At night, all movements are performed in the dark—only a handful of subdued red lights indicate the occasional presence of a soldier on the move. The same is true with vehicles whose lights are covered. Everything happens in pitch dark, even filling fuel tanks with the Japy pumps.

And combat? If you have seen a Rambo movie, you have seen it all—always coming to the rescue when one of our teams gets in trouble, and always in the shortest amount of time. That is one of their tricks: they switch from t-shirt and sandals to combat gear in less than three minutes.

In contact with the enemy, the way they fight is simple and disconcerting. They just charge! If there are no civilians in the way, they disembark and assault in stride—they shoot first and ask questions later—which eliminates any pussyfooting around. This is the main area where I'd like to make definitive comment. Anyone with a passing knowledge of Rudyard Kipling knows his lines from Chant Pagan: “If your officer's dead and the sergeants look white/Remember it's ruin to run from a fight/So take open order, lie down, sit tight/And wait for supports like a soldier.” . . . This, in fact, is the basic tenet of both British and Continental soldiers: in the absence of orders, take a defensive position. Indeed, virtually every army in the world lives—and dies—by this.

The American soldier, however, is imbued from early training with this ethos: In the absence of orders—Attack! Where other forces, for good or ill, will wait for precise commands and precise plans to respond to an attack or any other incident, the American force will simply go forward, counting on firepower and standard operating procedures to carry the day. This is one of the great strengths of American forces in combat, and it is something that even our closest allies, such as the Brits and Aussies (the latter being closer, by the way) find repeatedly surprising. No wonder it also surprises the hell out of our enemies!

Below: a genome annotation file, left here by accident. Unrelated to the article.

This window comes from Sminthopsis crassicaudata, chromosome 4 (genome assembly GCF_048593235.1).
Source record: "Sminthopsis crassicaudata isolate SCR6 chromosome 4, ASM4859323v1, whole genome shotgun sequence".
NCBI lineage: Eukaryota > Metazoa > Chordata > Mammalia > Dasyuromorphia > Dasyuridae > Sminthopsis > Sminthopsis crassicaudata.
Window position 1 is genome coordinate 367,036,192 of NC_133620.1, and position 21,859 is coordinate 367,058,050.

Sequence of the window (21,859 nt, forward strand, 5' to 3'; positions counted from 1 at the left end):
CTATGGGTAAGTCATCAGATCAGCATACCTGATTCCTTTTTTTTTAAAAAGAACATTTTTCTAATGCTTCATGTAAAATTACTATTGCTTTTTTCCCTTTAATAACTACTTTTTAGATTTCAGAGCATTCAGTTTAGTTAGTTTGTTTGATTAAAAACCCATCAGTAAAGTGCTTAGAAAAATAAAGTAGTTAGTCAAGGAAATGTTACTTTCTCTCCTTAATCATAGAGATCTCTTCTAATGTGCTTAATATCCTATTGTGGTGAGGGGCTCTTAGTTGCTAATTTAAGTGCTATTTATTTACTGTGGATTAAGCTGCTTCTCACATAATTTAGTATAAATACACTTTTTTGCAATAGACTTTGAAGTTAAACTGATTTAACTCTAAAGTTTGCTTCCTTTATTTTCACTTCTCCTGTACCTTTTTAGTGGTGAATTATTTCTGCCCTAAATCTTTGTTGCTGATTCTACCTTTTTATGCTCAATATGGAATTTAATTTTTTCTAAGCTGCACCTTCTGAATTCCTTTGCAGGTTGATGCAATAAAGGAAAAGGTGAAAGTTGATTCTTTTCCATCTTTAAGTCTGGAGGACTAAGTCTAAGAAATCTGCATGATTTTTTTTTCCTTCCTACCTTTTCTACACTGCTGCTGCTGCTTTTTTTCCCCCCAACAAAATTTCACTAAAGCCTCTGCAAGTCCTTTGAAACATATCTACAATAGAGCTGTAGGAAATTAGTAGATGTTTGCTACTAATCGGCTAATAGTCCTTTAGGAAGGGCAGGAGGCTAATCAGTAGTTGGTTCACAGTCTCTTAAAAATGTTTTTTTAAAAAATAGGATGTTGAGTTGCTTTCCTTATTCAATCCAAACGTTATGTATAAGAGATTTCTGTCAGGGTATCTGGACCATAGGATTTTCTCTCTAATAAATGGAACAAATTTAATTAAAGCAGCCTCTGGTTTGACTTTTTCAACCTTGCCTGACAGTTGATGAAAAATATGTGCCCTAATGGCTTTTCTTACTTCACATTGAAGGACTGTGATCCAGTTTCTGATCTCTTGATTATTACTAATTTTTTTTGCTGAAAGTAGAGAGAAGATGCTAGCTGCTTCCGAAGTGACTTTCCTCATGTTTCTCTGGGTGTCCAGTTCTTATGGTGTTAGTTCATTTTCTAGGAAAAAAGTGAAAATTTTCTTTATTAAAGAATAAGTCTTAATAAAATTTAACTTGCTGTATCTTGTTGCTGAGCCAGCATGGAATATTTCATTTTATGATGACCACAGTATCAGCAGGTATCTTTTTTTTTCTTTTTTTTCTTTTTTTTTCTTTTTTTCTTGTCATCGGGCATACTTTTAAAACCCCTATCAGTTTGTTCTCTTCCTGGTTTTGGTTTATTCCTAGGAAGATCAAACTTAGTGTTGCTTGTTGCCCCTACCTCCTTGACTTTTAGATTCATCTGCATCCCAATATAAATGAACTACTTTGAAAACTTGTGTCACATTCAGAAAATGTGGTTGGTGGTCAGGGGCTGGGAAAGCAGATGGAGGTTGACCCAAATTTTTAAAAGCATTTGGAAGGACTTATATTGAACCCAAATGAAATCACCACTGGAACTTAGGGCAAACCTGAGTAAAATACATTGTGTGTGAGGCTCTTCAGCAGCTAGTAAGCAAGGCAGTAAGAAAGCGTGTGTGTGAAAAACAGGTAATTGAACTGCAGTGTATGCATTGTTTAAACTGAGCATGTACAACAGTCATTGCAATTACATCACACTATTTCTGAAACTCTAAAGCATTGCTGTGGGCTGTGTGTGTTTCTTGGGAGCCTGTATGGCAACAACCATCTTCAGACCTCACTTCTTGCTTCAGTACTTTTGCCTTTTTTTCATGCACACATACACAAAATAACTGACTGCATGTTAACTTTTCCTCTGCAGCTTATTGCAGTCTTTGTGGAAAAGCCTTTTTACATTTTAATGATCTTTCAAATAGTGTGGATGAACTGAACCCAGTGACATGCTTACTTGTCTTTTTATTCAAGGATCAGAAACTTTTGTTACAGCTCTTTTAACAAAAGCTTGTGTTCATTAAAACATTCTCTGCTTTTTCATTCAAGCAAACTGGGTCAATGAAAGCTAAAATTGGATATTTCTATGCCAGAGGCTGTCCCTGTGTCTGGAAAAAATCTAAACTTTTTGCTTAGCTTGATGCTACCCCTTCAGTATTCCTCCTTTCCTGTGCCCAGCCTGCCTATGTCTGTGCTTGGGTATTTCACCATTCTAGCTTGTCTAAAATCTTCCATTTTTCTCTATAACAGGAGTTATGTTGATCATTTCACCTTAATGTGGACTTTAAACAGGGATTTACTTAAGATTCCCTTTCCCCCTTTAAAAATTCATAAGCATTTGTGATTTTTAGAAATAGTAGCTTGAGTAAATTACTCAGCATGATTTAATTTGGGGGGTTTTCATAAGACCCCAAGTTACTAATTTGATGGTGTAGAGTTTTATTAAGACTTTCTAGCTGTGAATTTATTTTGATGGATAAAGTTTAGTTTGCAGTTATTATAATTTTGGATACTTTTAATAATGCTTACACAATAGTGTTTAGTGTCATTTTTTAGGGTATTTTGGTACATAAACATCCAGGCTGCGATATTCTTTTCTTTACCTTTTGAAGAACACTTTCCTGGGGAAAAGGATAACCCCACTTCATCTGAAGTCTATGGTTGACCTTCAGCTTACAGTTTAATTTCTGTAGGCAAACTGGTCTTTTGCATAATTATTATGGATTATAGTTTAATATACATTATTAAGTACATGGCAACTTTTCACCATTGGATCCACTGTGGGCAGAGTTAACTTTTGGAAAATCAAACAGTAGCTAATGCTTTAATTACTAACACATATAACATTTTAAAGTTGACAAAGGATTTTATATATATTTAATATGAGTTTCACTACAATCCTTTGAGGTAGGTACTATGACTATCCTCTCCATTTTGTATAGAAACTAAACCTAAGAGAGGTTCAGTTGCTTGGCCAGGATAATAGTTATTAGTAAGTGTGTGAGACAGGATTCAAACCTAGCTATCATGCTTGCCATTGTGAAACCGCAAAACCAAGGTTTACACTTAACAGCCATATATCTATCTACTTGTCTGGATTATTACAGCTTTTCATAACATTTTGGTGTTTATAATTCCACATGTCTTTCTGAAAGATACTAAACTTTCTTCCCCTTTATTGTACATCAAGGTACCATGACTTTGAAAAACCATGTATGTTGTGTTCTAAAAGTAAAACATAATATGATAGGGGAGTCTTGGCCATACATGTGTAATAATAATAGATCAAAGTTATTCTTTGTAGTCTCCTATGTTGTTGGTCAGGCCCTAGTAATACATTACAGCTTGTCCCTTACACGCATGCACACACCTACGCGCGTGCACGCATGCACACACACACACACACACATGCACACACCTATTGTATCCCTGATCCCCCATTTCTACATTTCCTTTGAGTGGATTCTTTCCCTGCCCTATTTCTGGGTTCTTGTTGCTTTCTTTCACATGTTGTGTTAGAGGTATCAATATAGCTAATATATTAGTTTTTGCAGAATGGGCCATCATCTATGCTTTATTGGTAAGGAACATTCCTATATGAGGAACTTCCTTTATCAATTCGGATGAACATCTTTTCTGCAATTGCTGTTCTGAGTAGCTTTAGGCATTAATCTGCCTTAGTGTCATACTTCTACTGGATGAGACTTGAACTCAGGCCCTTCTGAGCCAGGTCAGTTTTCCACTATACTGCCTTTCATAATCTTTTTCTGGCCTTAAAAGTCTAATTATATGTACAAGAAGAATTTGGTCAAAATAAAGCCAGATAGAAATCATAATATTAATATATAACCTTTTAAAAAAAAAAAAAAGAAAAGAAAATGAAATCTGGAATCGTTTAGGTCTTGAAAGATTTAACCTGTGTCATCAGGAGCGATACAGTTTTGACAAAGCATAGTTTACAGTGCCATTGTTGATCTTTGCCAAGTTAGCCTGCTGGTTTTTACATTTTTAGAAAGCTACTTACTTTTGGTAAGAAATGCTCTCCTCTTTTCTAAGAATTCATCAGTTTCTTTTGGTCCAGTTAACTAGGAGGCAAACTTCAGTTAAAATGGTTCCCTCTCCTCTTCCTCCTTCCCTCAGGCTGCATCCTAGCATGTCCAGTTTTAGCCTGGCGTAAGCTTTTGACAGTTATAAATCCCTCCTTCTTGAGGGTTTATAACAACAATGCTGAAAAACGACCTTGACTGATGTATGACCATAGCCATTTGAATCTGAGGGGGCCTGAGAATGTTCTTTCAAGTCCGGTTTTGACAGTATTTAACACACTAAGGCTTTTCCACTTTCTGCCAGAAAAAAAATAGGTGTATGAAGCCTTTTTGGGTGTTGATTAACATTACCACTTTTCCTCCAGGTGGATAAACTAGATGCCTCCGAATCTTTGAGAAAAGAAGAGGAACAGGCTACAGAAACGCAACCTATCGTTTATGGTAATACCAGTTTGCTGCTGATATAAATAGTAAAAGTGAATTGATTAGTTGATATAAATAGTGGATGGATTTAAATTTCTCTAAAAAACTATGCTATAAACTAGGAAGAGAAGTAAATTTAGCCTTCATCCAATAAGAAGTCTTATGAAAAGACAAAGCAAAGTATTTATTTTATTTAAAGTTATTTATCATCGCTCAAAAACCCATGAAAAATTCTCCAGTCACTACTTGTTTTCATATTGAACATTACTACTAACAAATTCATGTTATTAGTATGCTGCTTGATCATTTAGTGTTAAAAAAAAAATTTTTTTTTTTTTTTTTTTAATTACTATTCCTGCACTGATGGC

We seldom hear any harsh words when from 5 AM onwards the chores are performed in beautiful order and always with excellent spirit. A passing American helicopter with remarkable PJ’s aboard stops near a stranded vehicle just to check that everything is all right and no one is wounded. Suddenly, an American combat team rushes to support our men who are pinned down before even knowing how dangerous the situation is, and from what we have witnessed time and again, the American soldier is a magnificent and worthy heir to those who liberated France and Europe.

To those who bestow us with the honor of sharing their combat outposts and who everyday give proof of their military excellence, to those who pay the daily tribute of America's deployment on Afghan soil, to those we owe these humble words, hoping that we will always remain worthy of them and to always continue hearing them say that we are with them, the same band of brothers.

Many of the veterans who read this will say, "Yeah, well, duh, ‘course we do our camp chores and stand our posts like we’re supposed to. There's a reason why we do that, ‘cause if we didn't we'd get our heads handed to us by the c.o.. And, yeah, we're in shape—we work out every chance we get. Makes fightin’ easier. The more you sweat, the less you bleed."

What is hard for most people to understand is that this philosophy was subscribed to by only the elite units of the past. Everyday conventional military activity is boring. It was during the Vietnam War that infantry units began to exceed the training levels of Special Forces—they exceeded them as well as the IQ and educational levels of even the Waffen SS, WWII Rangers, the Air Force PJ’s, WWII Airborne and British Commando units. Their per-unit combat-functionality is essentially immeasurable because it has to be compared to something, and there's nothing comparable on today’s combat agenda.

This group is so much better than “'The Greatest Generation” at conducting a war that WWII vets who really get a close look at how good these men and women are stand in absolute awe of them.

Everyone complains about the quality of “the new guys.” Don't. The screw-ups of this modern generation are head and shoulders above the “high-medium” watermark of any past group—including mine. This is “The Greatest Generation” of soldiers. They may never be equaled.

I wish to hell this would actually get reprinted in the NYT.
(Blogger’s note: It won’t, but it’s a worthy aspiration.)

*Operational Mentoring Liaison Team

Copyright©2010 by Jean-Marc Liotier and Robert A. Mills